Bars and taverns have often been the target of criminals...




BDI News & Tips



Beware: Bar & Tavern Burglars Bolder Than Ever




Bars and taverns have often been the target of criminals. Usually, it's for cash that hasn't been dropped in a safe overnight. Sometimes it's the safe itself if it's on the smaller side and not bolted into the floor or wall. Anything loose and available is also targeted: booze and cigarettes for their fix, miscellaneous, but potentially valuable electronics like laptops, televisions and peripherals that can be resold. There's even the occasional string of metal thefts - AC units stripped down for their copper parts.


ATMs and the video gaming vaults are often tampered with, but are usually too well-secured to be big targets. They're almost always bolted into the structure and are reinforced well enough that cutting into or prying them open requires time a burglar usually doesn't have to spare, so they stick to lower-hanging fruit.


A recent burglary here in Madison County, however, may point to a change in that logic. Earlier this week one of our insureds was burglarized in a way that's a little more planned out and brazen than your usual 5-minute smash and dash burglary.


The perpetrators knew which door was on delay, so they went in there first, forcing entry and ripping the alarm off the wall before it could signal. They cut phone and internet lines. They tried killing the camera system and didn't quite succeed, but they did disable some of the cameras using a ladder they brought along and left behind.


With the luxury of a little time from an alarm that wasn't going to sound, they broke open the ATM that was bolted down. Perplexingly - and perhaps why this bar was targeted - the gaming vendor's vault for the video gaming terminals was not bolted down. So they tried hauling it off using a dolly they brought along. It proved too unwieldy, so they abandoned efforts to remove it and tried, unsuccessfully, to break it open as well.


Clearly, this bar had been selected and targeted carefully, presumably cased a time or two beforehand. Authorities suspect the burglar(s) probably spent about 20 minutes inside.


So what can you do to deter would-be-burglars?


Review your safety procedures.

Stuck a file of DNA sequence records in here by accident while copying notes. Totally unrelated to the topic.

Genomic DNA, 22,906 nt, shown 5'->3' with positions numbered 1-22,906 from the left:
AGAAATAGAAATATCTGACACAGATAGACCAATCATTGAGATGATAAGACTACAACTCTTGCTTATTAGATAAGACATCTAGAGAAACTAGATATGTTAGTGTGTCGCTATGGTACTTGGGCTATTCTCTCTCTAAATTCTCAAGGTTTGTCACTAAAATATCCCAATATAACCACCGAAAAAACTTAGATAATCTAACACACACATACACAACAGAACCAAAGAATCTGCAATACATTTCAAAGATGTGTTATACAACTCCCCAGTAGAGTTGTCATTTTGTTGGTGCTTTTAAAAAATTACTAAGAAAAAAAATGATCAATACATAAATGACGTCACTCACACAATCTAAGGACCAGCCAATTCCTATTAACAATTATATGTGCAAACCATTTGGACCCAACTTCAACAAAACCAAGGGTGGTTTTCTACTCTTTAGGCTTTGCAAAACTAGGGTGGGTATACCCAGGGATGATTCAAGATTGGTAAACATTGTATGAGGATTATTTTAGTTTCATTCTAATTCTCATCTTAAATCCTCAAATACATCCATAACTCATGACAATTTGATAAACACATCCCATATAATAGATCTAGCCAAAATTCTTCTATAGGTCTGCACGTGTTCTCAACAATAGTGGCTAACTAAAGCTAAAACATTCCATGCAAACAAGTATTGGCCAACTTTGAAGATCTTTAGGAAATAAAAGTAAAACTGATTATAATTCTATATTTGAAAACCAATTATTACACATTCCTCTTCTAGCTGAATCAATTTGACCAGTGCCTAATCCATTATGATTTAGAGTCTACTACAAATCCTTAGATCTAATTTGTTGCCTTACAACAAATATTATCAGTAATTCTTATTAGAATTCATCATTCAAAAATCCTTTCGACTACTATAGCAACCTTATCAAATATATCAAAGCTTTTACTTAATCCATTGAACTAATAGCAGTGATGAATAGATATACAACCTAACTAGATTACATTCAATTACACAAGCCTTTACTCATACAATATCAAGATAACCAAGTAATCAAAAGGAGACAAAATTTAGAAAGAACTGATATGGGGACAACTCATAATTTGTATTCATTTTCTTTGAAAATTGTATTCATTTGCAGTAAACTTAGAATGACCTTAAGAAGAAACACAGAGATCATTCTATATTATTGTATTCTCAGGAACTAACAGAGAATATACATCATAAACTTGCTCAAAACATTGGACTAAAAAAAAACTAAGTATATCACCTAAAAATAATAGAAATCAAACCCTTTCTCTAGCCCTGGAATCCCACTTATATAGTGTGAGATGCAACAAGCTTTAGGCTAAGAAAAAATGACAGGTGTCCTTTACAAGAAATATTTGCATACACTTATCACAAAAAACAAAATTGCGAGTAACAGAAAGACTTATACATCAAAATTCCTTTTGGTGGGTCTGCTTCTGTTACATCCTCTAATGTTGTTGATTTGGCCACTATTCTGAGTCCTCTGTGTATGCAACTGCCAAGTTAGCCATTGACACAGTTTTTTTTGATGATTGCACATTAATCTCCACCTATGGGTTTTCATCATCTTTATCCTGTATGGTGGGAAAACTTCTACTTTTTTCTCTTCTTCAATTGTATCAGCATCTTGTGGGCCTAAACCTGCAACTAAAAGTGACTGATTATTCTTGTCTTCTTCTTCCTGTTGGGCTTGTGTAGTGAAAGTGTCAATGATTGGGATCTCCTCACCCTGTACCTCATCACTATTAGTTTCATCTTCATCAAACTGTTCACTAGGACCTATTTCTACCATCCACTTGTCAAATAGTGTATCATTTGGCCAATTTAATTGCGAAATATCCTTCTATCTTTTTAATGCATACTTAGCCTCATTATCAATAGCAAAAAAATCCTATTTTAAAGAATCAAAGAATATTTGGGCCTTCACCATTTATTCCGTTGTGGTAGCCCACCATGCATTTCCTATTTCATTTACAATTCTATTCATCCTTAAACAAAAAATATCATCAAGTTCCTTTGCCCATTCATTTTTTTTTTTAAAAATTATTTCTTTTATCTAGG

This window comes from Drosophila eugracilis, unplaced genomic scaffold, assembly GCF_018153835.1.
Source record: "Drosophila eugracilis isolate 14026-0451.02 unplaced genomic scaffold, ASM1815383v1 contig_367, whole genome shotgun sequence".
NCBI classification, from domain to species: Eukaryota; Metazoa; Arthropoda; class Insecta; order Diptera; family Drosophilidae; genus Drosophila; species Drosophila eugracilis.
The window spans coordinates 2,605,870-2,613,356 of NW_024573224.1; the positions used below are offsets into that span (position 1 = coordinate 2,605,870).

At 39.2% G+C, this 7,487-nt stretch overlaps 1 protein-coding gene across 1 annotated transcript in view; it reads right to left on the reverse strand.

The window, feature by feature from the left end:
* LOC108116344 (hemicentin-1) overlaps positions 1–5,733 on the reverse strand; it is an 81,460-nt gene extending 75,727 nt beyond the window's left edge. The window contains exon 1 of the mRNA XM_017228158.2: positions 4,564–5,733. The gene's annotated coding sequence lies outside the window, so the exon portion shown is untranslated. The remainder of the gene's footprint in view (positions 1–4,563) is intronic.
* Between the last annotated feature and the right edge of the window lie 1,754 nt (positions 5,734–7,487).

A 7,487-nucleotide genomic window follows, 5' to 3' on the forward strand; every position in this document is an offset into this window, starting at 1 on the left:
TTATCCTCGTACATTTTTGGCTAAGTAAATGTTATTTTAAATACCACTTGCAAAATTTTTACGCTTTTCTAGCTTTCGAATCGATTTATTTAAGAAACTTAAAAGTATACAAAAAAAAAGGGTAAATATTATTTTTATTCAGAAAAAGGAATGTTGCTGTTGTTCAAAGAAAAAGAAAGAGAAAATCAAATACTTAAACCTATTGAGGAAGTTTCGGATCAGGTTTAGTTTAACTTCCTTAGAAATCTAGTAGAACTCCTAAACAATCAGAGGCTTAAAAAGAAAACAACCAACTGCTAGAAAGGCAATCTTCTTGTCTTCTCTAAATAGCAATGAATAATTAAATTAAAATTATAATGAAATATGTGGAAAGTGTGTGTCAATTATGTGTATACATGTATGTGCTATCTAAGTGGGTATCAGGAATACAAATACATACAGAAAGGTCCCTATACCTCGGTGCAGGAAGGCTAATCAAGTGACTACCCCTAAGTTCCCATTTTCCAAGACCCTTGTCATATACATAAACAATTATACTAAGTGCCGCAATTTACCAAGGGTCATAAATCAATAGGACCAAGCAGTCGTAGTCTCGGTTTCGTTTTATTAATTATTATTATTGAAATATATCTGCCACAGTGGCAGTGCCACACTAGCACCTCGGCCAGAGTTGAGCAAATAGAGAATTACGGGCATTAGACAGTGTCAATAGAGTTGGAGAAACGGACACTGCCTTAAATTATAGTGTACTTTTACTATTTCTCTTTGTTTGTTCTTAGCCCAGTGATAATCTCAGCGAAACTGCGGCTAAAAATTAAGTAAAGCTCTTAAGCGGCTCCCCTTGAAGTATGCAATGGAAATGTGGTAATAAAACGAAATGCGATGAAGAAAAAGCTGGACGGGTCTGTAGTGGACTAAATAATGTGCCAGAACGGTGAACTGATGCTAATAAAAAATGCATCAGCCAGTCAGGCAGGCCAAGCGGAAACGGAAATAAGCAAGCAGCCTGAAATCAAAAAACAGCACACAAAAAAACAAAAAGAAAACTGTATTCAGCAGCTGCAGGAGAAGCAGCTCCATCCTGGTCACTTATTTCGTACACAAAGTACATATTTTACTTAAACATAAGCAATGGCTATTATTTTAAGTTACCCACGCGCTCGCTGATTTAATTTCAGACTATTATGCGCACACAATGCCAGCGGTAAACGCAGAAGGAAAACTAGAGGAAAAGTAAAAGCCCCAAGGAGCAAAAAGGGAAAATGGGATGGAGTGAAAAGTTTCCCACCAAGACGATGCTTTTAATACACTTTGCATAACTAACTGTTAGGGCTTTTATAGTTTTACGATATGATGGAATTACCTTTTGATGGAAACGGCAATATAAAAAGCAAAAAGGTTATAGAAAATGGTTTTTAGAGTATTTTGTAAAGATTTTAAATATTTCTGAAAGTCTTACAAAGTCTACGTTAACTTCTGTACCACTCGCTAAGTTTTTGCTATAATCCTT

Put yourself into the mind of a criminal and take a look at your establishment through their eyes. What's the easiest access point? Is anything that could be stored in a locked room or closet done so? Are your cash handling procedures as diligent as they could be? The prospect of breaking into your building, then breaking into an office, then breaking into a safe, drawer, or cabinet may be enough to deter thieves looking for an easy mark.


Reinforce your shut-down checklist with your staff.

After conducting your own review, have a staff meeting to emphasize certain points and make sure they share your concerns. Many bars, especially once the kitchen closes, have a skeleton crew by the end of operating hours. Are these employees, eager to wrap-up and get home, starting their end-of-shift procedures before all patrons are out of the building? If so, a back door that was checked prior to close could be surreptitiously unlocked or left ajar by a patron who plans on returning later. Leave an internal light or two on overnight, so passerby's may notice activity inside after hours.


Make sure your camera systems and security alarms are in working order.

If you have these systems in place for theft deterrence, make sure your alarm contract is paid up and the alarm is activated. Ditto for your camera system; do all your cameras work? Instead of just providing a closed-circuit tv system, do they record to a hard drive to be reviewed later? If possible, restrict access to central computer terminals and security systems even from employees. Periodically change access codes and passwords.


Ultimately, there's only so much you can do to protect yourself. But the old saying, "an ounce of prevention is worth a pound of cure" seems applicable to this subject. It's easier to stop something from happening in the first place than cleaning up the damage after it's happened.


Even your insurance will cover the break-in and the stolen items and cash, it can take weeks or months for the claims process to run its course. Your profit margin is probably already thin enough; a disruption to your operations and cash flow from a theft or burglary could seriously cripple your business. Take a little time to make sure you're doing all you can within reason to not make yourself an opportunistic target.



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Bret Dixon Insurance | P.O. Box 205, Bethalto, IL 62010